What does the second chapter in Richard Dawkins' 2006 book, The God Delusion, say about religion?

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"The God Hypothesis" is the second chapter in Richard Dawkins' 2006 book, The God Delusion. Dawkins is one of the more outspoken members of a movement sometimes termed the "new atheism", a vocal anti-religious movement. Dawkins himself is an evolutionary biologist and takes a Darwinian perspective on religion, seeing it as part of a primitive belief system that is no longer relevant to a modern, scientific world view.

While Dawkins heaps scorn and sarcasm on religion, picking out individual absurdities and distasteful elements in the Bible in this chapter, there doesn't seem to be much of a coherent philosophical argument. Dawkins' construction of religion is at what theologians would consider an extreme of literalism. He assumes that all religions take their narratives as absolute historical fact rather than as parables teaching moral lessons. He also tends to conflate all religions into a single set of naive supernatural beliefs. Oddly, he seems to see religion as a (failed) form of history or science rather than something on a different order, part of a tradition of philosophical understanding of the mysteries of our world and ourselves. Dawkins is not a fan of mysteries.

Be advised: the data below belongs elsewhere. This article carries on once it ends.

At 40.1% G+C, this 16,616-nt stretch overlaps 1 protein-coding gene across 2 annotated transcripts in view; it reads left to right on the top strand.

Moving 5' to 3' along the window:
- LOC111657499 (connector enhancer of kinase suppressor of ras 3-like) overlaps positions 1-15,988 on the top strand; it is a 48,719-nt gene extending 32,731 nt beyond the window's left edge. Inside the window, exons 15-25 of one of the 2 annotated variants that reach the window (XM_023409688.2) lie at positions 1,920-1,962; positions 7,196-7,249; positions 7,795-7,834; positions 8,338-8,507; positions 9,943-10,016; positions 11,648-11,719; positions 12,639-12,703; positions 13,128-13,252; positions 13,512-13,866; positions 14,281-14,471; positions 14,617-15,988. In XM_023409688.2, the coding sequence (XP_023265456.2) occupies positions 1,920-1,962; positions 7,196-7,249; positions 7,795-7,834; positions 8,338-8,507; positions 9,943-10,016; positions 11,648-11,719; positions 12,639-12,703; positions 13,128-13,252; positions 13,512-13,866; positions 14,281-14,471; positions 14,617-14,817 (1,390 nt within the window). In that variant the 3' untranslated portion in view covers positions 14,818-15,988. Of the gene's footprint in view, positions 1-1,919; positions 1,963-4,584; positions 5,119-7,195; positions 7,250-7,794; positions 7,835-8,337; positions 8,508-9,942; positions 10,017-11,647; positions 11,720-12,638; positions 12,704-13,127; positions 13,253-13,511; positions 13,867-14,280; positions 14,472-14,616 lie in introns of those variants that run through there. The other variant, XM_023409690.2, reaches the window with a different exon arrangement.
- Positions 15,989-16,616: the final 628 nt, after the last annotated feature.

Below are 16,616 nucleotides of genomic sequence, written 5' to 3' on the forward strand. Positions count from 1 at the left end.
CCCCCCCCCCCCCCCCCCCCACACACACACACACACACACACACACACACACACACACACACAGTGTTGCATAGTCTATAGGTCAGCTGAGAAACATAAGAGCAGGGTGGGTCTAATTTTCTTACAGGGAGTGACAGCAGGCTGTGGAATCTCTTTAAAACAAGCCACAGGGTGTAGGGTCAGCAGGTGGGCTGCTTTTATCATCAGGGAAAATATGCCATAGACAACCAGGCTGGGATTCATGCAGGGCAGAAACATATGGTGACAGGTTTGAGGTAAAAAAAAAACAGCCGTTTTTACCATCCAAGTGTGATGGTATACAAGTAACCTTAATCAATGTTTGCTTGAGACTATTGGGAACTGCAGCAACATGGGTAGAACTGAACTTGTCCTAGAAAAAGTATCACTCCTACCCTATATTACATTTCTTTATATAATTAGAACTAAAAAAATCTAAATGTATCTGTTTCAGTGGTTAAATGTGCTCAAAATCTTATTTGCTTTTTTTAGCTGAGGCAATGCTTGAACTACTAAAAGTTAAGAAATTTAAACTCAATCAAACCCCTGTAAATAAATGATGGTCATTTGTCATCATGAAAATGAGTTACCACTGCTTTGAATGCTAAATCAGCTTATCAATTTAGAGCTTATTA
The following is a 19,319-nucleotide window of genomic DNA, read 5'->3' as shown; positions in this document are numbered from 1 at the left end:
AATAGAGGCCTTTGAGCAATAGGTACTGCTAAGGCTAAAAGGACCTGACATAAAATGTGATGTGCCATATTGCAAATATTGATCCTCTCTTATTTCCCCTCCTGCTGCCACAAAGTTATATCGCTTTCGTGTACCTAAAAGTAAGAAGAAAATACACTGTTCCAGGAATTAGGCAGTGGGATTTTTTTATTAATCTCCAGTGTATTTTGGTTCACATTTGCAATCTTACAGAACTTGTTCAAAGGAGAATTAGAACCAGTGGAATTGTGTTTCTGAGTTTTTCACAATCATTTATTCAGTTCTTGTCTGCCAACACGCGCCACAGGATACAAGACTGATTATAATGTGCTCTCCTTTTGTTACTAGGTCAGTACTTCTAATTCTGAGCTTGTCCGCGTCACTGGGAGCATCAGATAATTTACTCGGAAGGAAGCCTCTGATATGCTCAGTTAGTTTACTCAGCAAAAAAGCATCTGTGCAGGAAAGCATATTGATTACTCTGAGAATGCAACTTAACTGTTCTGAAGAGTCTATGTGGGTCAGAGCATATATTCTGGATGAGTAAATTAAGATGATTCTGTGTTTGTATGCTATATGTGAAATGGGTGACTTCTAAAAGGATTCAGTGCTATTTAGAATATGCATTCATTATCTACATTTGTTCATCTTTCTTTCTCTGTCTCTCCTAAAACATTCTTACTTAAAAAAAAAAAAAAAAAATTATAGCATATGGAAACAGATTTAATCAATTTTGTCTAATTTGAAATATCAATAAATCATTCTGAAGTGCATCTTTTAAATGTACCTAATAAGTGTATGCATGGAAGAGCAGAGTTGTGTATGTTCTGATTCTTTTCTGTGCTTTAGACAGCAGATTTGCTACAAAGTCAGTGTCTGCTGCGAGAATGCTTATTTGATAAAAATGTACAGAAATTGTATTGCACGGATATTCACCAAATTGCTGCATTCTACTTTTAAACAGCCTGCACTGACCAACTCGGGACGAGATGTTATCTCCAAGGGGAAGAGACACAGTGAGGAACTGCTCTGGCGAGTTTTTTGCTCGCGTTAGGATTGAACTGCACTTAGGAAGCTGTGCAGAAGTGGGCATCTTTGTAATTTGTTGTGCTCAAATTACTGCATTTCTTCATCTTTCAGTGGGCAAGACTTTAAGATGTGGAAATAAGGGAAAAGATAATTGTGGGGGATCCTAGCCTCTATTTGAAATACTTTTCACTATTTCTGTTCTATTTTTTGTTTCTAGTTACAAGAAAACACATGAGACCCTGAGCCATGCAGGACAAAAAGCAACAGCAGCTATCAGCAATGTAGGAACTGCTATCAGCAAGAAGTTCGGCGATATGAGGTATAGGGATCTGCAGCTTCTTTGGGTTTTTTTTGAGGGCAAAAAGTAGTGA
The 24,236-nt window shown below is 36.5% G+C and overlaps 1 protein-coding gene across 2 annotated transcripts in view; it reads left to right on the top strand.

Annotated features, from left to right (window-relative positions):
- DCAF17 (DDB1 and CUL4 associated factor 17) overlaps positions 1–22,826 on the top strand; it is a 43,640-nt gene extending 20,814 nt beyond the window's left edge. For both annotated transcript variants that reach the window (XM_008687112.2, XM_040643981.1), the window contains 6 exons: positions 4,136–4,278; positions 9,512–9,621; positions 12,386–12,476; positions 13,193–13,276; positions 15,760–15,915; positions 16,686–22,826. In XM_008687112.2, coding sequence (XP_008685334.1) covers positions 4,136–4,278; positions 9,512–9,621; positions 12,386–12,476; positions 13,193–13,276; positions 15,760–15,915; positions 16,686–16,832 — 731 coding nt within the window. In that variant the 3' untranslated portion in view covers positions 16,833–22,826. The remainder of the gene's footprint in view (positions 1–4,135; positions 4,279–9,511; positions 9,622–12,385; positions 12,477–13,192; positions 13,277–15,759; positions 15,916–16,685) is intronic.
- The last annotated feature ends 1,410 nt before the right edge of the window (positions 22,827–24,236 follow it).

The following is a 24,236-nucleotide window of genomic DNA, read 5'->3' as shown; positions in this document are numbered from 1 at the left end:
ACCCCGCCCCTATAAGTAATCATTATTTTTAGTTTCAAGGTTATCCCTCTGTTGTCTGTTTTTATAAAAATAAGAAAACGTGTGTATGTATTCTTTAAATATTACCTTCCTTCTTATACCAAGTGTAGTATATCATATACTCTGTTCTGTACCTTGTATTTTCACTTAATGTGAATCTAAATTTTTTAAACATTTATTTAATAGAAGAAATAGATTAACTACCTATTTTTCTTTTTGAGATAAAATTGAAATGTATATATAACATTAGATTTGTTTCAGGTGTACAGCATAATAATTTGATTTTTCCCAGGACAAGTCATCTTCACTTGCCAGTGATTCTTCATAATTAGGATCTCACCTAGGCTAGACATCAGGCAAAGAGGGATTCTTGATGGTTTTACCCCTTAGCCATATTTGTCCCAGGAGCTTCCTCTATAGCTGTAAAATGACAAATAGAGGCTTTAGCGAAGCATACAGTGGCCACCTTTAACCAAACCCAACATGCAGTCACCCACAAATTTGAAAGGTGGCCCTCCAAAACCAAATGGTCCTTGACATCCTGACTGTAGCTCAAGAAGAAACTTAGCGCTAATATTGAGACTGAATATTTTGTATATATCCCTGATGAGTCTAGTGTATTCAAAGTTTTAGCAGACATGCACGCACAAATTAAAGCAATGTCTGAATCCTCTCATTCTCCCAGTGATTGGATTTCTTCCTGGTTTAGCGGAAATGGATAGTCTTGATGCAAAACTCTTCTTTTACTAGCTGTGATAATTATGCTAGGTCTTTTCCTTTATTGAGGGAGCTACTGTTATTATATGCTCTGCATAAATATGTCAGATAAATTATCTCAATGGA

Dawkins tends to construct religion as a set of self-serving lies by the clergy to preserve their power and wealth or as a set of delusions. In a sense, one can say that Dawkins constructs religion in his own image, as something singular, literal-minded and scientific, albeit wrong, as opposed to ways that diverse thinkers over many cultures and periods have attempted to understand spiritual, mystical, and emotional aspects of humanity and the divine.

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